So, here are my observations about Launch Parties
On publication day, the sun will shine and ostentatious flowers will arrive from your publisher; and a chauffeur will collect you in a limo to take you to your champagne launch at an exclusive hotel / royal palace / hilariously original and wow-factor-inducing venue, a launch which will engender many thousands of book sales and inevitably propel you to world-wide acclaim, perpetual fame and endless wealth.
- publishers hate launch parties, because they do nothing for sales and cost a packet, and cause the author to think that this is how life will be from now on
- authors like them, because their non-author friends believe the above myth
- it is an absolute rule that bad, warm white wine and parrot-cage-rough red wine must be served. And orange juice from concentrate. If the wine is fizzy it will be accidentally so. Or it will have been fizzy once. There may be crisps. The invitation may have said canapés, but you won't see any. Or you might see one, but it will not be clear what it is, when it was made or whether it is safe to eat.
- the few book-sales that your launch party will create are the ones actually made at the party, which will be very few unless you have guests who understand that No, you don't get all your books free and No, the advance is not enough to cover your chocolate / alcohol / boots bill.
- authors should consider having their own launch party - and, as the past mistress of self-organised launch parties, I have generously included my recipe for success below
- organising your launch party and then asking your publisher for a contribution is a very good idea. It's not guaranteed to succeed but you can pretty much gauge how much they adore you from the response. They do tend to like this though, as it is a fairly cheap and 100% hassle-free way to be nice to you on your special day, and, being essentially decent and reasonably sensible, they want to do this. After all, it's only one day ...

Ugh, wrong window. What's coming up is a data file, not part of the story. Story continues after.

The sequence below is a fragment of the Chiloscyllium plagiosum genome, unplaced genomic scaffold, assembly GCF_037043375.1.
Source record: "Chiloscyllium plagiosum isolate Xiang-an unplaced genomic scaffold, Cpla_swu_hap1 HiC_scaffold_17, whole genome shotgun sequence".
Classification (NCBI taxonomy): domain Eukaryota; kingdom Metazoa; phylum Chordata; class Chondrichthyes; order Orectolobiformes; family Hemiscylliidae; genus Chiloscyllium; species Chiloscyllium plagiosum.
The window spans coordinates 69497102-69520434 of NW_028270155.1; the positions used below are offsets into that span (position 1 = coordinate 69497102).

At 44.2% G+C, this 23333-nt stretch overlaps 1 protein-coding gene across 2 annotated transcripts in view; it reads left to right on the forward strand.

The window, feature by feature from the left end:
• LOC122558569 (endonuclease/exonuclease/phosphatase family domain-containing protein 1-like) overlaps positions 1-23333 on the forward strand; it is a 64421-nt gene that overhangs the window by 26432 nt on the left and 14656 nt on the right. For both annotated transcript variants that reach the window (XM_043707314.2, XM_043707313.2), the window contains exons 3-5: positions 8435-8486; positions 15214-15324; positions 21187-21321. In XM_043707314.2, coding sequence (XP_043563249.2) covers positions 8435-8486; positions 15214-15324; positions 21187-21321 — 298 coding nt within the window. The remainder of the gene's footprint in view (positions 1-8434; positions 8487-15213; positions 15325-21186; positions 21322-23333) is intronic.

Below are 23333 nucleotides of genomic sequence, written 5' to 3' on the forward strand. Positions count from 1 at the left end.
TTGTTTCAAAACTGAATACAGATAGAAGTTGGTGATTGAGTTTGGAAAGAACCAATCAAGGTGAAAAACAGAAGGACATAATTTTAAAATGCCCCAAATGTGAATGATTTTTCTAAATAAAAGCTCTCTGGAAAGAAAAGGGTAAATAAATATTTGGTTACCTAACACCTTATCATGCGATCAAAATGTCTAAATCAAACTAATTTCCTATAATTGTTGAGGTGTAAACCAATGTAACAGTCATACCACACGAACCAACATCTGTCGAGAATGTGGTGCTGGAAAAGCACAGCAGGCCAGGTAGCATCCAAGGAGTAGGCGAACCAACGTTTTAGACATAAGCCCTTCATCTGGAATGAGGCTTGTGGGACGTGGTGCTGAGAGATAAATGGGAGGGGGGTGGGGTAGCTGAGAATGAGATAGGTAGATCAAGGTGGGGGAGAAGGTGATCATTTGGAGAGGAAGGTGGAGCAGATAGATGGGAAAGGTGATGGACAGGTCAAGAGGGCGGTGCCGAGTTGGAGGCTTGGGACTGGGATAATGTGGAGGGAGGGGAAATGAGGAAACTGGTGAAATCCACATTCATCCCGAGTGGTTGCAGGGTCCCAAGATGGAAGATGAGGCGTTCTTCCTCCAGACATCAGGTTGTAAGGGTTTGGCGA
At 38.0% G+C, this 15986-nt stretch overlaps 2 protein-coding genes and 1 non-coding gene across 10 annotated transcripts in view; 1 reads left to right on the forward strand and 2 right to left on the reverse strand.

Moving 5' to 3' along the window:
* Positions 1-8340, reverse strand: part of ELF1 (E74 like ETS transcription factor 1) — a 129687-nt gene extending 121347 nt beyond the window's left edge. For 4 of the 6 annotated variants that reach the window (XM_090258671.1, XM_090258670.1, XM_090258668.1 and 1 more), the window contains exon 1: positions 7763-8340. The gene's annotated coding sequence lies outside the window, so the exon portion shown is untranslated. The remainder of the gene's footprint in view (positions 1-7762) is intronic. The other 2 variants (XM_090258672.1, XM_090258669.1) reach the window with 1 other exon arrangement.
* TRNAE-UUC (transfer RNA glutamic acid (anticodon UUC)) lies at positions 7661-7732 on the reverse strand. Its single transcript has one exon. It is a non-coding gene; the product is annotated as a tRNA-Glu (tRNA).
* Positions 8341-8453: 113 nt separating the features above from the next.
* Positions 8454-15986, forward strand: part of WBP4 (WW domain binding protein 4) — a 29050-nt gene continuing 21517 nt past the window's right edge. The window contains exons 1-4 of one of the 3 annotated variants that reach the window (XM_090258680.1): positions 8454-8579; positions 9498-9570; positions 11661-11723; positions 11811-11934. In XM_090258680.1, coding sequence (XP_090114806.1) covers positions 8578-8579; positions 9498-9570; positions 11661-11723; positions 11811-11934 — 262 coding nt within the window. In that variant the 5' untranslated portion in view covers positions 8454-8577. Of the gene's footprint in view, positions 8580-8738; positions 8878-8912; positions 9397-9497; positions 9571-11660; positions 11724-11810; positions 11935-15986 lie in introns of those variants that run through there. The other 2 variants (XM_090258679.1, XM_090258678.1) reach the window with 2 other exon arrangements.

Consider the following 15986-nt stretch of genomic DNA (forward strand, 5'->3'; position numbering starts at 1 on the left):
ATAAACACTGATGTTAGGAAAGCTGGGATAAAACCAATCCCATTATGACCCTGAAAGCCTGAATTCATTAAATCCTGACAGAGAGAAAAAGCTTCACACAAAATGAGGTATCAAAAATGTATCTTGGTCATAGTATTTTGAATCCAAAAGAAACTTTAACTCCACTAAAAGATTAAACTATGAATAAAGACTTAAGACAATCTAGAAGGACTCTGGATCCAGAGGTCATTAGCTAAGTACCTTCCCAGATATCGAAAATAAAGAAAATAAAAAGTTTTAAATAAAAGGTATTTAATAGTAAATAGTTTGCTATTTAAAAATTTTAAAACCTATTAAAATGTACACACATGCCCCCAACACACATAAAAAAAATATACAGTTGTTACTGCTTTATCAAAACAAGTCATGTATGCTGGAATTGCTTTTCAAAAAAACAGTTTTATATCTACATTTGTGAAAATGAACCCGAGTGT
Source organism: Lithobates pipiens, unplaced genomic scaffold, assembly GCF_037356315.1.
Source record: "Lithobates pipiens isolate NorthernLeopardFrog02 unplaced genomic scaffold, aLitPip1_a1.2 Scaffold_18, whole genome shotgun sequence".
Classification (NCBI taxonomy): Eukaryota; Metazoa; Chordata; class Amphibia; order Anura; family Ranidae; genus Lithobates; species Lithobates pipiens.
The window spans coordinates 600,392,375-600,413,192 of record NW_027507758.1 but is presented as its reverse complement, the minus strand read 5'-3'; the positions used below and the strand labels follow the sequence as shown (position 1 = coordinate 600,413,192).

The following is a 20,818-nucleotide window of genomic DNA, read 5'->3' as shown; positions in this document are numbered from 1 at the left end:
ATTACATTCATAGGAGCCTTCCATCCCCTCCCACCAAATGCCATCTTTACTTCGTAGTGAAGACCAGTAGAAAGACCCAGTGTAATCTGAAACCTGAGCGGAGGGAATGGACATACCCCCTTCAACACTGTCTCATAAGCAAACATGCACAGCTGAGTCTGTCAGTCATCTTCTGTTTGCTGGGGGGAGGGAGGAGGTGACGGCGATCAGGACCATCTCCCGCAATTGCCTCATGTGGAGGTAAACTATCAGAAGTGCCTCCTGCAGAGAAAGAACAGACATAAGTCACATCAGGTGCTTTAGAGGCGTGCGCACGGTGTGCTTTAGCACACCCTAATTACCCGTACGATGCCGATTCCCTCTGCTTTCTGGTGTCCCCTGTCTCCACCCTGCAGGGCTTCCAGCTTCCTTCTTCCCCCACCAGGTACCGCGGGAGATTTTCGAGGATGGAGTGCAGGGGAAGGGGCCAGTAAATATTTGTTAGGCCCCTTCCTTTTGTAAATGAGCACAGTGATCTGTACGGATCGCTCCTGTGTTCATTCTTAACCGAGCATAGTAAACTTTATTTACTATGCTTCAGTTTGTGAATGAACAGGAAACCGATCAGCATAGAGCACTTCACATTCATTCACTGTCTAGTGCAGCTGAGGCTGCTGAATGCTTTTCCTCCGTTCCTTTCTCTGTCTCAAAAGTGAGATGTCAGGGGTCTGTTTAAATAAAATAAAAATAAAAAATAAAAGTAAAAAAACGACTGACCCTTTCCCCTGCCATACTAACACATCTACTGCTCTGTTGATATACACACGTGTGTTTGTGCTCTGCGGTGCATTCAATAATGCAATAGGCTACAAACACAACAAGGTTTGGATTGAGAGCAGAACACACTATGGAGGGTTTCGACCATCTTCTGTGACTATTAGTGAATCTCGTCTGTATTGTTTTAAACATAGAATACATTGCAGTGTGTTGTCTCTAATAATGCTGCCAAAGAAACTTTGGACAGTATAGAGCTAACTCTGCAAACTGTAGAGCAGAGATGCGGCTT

Funding it / Choosing venue
- a cheap and simple method is to get a bookshop to hold it. The downside is that Rule 3 absolutely applies (though I must hastily say that the launch I went to at Vanessa's lovely Edinburgh Children's Bookshop broke this rule by supplying, at my request, genuinely fizzy wine and very nice sandwiches. I didn't try the orange juice but I am so not bothered by the orange juice. Also, of course, any bookshop I've ever had my own launches in also had good fizzy wine, largely because I supplied it.) The upsides are that there's no venue cost, all the book selling and ordering is not your problem, they can invite lots of book tradey people if you don't know any, and the venue is usually small so it doesn't take many to fill it. (A downside if you're a greedy and gregarious person like me.) You liaise with them about how many of your friends to invite and eg whether to make it public or private. They'll probably have done it all before loads of times, so you throw yourself on their mercy. Whether you pay / part pay for wine will depend on, eg, how many people may come and how many books you may sell, and how generous the bookshop is.